This project has been developed by The Burton Art Gallery & Museum, with thanks to Torridge District Council and The Friends of The Burton

Wednesday, 29 May 2013

So much information and so little time!

Over the last few months the project team have been excited and inspired by the stories of the ex-miners and workers from the Bideford Black Pigments Ltd, from people who grew up playing around the mines, as well as from others with incredible knowledge about the local history and geology surrounding the pigment. From tales of long dirty hours working underground to practical jokes and games out of sight of the boss (if you were caught you would be polishing his black Riley sports car!), along with reams of newspaper cuttings, maps, photographs and fascinating relics acquired from the derelict mines and complex geochemical papers we are accumulating audio and video and good-old-fashioned written recordings about the subject. So now to unravel and assess the material, to arrange and rearrange and compose it all to reveal a simple and effective means to share The Story of Bideford Black for everyone to enjoy.

 Wally Mugford (ex-foreman), Jimmy Mugford (processing-plant worker) and brother with lorry driver at the mines, holding mining lamps, c.1953.
Bideford Black Pigment Ltd mining lamps donated to the project by Don Kersey.

Having brought everything together and chosen the most appropriate parts to express the essence of this tale, we will next be taking the Story to a few local schools, along with a specially created Teacher’s pack by Learning Co-ordinator Sadie Green. 120 children will be treated to a special Bideford Black day where they will be taken on a walk to look at the few remains of the mining industry in the town in the company of artist Pete Ward and ex-miners Gerald Ford and Ron Pither and then invited to paint their interpretations of the stories using Bideford Black itself. Some of the pictures will then be displayed in a special exhibition to be held in the Burton Gallery when the new display is unveiled in October. It’s going to be a busy summer!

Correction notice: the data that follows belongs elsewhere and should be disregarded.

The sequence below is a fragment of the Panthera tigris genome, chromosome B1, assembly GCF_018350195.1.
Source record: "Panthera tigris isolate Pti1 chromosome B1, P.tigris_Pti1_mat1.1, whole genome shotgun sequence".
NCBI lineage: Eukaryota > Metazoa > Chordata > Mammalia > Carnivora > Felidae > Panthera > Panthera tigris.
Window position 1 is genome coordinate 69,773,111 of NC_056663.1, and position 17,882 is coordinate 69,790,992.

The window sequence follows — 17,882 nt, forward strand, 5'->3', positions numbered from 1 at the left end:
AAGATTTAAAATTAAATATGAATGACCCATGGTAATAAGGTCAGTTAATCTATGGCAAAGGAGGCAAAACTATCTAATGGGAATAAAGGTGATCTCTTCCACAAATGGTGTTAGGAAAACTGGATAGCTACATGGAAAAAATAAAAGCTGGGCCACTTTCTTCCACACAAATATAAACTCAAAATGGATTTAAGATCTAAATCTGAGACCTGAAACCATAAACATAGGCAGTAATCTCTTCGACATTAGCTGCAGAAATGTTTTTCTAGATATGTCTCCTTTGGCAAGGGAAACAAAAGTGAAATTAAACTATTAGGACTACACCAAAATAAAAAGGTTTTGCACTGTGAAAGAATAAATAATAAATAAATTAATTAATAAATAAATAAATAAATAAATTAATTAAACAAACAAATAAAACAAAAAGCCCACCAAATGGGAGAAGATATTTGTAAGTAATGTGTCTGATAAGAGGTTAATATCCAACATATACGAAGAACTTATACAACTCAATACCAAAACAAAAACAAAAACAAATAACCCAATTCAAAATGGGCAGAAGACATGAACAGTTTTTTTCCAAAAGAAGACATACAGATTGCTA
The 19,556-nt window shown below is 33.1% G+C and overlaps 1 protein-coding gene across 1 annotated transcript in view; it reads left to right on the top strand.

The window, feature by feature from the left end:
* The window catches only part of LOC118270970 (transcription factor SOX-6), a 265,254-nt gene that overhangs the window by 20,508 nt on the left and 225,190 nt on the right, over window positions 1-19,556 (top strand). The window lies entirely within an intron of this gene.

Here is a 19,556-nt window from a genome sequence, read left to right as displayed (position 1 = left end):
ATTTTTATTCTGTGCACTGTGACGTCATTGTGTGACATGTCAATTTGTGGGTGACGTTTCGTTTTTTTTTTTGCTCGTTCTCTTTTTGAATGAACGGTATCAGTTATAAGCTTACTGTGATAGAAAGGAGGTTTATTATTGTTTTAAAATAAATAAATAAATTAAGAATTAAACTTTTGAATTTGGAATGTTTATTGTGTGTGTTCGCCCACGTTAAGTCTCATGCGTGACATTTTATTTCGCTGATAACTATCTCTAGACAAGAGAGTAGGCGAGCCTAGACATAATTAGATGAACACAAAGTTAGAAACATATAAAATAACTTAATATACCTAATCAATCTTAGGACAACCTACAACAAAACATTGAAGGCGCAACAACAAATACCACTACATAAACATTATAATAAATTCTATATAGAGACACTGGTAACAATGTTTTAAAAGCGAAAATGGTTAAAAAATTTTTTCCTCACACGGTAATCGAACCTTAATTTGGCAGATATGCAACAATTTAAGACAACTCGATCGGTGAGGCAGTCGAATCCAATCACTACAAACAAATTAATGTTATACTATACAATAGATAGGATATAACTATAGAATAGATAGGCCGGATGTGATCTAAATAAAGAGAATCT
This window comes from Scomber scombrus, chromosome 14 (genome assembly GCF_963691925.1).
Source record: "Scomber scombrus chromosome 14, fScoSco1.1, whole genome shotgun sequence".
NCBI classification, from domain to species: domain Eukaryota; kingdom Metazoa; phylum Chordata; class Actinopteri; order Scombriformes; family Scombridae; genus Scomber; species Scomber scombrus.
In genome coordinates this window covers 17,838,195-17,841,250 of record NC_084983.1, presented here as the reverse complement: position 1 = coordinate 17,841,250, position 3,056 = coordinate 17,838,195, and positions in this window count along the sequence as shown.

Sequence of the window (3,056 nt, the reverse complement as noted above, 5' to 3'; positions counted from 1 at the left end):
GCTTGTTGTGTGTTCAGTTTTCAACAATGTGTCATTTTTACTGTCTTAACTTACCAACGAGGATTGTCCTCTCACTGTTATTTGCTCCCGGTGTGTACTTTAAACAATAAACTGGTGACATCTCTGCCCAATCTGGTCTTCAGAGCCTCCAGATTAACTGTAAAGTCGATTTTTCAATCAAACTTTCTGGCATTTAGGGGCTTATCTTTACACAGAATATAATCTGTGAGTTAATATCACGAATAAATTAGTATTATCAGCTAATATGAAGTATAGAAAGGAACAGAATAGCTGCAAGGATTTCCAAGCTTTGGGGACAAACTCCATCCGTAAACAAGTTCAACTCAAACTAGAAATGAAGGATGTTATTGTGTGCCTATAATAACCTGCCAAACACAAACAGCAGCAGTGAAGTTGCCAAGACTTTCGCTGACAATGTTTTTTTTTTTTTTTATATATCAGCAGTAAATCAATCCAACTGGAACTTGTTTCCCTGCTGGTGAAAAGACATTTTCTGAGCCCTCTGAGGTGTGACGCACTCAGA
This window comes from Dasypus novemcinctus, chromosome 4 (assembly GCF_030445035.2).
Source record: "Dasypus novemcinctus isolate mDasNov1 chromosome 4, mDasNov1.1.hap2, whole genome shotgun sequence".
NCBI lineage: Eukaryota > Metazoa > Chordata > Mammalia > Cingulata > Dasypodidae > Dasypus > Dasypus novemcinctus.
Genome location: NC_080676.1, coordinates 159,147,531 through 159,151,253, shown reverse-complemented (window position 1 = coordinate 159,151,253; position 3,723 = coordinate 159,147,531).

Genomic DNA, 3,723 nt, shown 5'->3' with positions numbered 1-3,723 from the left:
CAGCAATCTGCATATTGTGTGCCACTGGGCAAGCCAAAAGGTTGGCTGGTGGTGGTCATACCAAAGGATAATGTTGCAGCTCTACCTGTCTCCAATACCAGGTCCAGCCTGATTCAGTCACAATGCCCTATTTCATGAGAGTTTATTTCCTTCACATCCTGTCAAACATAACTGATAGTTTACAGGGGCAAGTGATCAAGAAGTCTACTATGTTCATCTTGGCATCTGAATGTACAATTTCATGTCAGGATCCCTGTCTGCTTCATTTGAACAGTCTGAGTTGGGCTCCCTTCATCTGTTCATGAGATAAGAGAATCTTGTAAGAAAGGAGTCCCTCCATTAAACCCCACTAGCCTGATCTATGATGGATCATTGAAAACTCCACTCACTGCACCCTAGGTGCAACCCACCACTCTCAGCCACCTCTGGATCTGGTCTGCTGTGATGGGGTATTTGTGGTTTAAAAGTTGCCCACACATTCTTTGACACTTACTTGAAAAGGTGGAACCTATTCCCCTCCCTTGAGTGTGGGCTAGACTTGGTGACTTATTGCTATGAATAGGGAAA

drawing on bideford black

An artist studying BA (Drawing) at University College Falmouth recently contacted the project after reading our requests to record our experiences with Bideford Black. Ed Eva, originally from the North Devon area, consequently hunted down the seam and gathered a small amount for his own personal use. He has since explored the pigment as a painting medium, enjoying its matt intensity and flexibility, as a simple drawing tool and as a printing medium. To find out more about Ed’s fascinating experiments visit http://edmundeva.wordpress.com/2013/04/ and thanks Ed for sharing your thoughts.

 bideford black ‘ink’ drawing (Edmund Eva 2013)
 matt black bideford black paint (Edmund Eva 2013)
bideford black carbon paper print (Edmund Eva 2013)

Tuesday, 14 May 2013

Bideford Black in the Bideford BUZZ

The following article and images were kindly contributed by Chris Hassall and republished with the permission of the BIDEFORD BUZZ where the article was originally printed in Dec 2011. The article offers a wonderfully concise piece of personal research based in a genuine interest in local social and natural history and some great photos. Many thanks Chris. 

More About Bideford Black...

Most people will know that “Bideford Black” is derived from a sort of coal deposit that was once mined around Bideford and used to make a protective black paint for coating ships' bottoms. It can safely be assumed that the terms Biddiblack and Filliblack (as in Filliblack Way) are derived from this Bideford product being used as a filler for caulking seams as well as a paint. Details of the uses and processes involved can be read in books from Bideford Library, but I propose to outline a little of what can still be seen of the places where Bideford Black used to be mined.